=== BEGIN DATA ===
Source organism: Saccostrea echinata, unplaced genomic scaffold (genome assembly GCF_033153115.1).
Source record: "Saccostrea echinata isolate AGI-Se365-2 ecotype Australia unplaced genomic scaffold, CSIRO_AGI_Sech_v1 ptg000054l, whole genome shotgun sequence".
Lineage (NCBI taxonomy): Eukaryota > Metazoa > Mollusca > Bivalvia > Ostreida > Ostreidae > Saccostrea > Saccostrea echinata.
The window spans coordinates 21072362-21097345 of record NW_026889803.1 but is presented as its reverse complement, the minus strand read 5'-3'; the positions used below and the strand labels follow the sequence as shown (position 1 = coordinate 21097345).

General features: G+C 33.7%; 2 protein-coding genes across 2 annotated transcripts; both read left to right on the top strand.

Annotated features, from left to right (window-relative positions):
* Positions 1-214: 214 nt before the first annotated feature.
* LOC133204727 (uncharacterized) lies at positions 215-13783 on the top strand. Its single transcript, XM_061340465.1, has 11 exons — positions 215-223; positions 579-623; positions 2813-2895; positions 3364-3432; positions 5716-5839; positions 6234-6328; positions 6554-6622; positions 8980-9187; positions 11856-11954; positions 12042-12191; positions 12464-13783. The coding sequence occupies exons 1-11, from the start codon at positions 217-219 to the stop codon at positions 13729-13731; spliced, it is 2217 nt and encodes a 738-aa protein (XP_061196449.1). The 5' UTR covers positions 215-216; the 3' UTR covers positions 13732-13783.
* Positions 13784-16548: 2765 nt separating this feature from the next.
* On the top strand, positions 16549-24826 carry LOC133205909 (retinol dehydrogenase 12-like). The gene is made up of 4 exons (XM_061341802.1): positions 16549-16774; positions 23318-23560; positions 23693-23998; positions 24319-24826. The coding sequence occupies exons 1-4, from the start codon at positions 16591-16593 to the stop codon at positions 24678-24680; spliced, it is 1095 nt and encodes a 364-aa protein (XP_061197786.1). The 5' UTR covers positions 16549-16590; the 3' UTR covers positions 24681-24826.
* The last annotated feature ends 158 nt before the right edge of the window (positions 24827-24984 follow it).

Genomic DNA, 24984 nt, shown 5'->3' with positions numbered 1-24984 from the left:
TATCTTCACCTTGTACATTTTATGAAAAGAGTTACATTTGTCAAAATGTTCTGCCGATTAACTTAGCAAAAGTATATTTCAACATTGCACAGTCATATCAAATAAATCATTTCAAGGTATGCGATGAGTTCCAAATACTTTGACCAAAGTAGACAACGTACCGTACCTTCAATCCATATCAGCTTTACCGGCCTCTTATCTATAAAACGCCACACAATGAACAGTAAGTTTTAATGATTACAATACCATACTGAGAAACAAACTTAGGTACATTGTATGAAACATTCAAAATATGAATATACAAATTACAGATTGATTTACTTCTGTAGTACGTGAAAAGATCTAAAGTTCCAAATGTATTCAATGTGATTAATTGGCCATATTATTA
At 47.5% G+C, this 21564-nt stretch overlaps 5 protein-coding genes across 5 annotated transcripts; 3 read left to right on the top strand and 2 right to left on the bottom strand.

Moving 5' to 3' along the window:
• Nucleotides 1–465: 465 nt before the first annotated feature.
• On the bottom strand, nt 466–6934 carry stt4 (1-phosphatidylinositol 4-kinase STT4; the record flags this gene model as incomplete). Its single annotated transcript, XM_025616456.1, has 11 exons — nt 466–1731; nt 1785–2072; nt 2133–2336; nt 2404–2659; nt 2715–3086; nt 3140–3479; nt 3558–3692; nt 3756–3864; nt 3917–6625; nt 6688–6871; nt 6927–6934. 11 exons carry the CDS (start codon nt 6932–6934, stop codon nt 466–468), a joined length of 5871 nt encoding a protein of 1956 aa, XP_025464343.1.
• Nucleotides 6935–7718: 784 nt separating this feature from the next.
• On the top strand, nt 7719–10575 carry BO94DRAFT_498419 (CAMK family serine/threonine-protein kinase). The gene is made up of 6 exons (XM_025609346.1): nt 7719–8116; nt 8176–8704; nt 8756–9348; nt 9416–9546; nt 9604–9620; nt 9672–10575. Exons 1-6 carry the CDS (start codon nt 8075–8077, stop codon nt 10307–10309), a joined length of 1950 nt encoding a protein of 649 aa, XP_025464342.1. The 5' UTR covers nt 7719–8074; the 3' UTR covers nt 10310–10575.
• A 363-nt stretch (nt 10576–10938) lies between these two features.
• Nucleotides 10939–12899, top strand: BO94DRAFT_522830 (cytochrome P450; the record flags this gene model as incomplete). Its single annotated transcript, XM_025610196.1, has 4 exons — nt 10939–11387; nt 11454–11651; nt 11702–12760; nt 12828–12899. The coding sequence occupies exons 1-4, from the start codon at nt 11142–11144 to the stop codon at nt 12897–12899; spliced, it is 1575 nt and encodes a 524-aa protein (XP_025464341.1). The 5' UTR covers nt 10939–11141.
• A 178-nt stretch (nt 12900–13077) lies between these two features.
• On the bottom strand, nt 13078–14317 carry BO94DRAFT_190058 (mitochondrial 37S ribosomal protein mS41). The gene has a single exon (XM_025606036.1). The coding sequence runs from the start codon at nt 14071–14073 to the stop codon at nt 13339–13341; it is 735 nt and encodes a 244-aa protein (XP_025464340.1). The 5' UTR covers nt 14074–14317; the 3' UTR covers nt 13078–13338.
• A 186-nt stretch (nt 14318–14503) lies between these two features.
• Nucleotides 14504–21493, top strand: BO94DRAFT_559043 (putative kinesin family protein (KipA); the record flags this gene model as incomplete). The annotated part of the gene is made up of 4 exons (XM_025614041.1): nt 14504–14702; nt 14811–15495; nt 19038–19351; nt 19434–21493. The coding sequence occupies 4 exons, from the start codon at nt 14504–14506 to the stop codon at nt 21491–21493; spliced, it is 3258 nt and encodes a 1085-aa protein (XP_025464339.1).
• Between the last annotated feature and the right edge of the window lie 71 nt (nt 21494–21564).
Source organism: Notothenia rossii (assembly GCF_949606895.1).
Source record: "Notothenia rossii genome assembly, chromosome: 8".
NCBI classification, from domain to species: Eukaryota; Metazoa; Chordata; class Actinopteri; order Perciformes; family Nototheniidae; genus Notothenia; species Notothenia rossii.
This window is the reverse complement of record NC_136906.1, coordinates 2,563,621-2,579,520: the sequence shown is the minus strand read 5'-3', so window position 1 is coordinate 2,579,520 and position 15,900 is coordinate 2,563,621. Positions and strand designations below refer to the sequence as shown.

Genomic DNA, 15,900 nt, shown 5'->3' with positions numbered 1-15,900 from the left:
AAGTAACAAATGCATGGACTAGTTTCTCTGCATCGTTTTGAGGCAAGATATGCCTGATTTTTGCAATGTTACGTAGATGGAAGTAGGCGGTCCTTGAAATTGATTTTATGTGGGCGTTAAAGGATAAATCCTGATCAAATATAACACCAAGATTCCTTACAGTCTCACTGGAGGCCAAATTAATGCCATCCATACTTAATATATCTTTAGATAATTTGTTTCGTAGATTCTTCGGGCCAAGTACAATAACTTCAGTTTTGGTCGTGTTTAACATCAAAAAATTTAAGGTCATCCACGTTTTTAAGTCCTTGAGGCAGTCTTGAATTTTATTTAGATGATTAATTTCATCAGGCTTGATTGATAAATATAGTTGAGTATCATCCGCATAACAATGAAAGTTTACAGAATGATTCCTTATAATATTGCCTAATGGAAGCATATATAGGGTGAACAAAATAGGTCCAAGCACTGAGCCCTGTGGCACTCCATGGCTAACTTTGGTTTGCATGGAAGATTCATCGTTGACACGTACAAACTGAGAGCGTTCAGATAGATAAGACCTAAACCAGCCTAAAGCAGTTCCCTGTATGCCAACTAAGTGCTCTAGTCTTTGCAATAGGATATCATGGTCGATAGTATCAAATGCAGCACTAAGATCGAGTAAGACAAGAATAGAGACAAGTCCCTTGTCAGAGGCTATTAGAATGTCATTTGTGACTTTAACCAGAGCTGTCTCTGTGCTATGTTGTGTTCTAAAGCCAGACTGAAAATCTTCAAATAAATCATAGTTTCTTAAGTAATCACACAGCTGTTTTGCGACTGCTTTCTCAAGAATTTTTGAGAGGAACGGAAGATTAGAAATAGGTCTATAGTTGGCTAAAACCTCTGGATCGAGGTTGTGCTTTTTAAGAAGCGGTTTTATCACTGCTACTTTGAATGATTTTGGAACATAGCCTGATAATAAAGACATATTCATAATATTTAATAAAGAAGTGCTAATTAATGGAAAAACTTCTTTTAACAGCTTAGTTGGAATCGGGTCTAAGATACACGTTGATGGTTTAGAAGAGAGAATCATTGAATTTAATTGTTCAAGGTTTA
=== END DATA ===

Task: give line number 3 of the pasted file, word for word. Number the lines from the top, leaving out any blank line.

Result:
Lineage (NCBI taxonomy): Eukaryota > Metazoa > Mollusca > Bivalvia > Ostreida > Ostreidae > Saccostrea > Saccostrea echinata.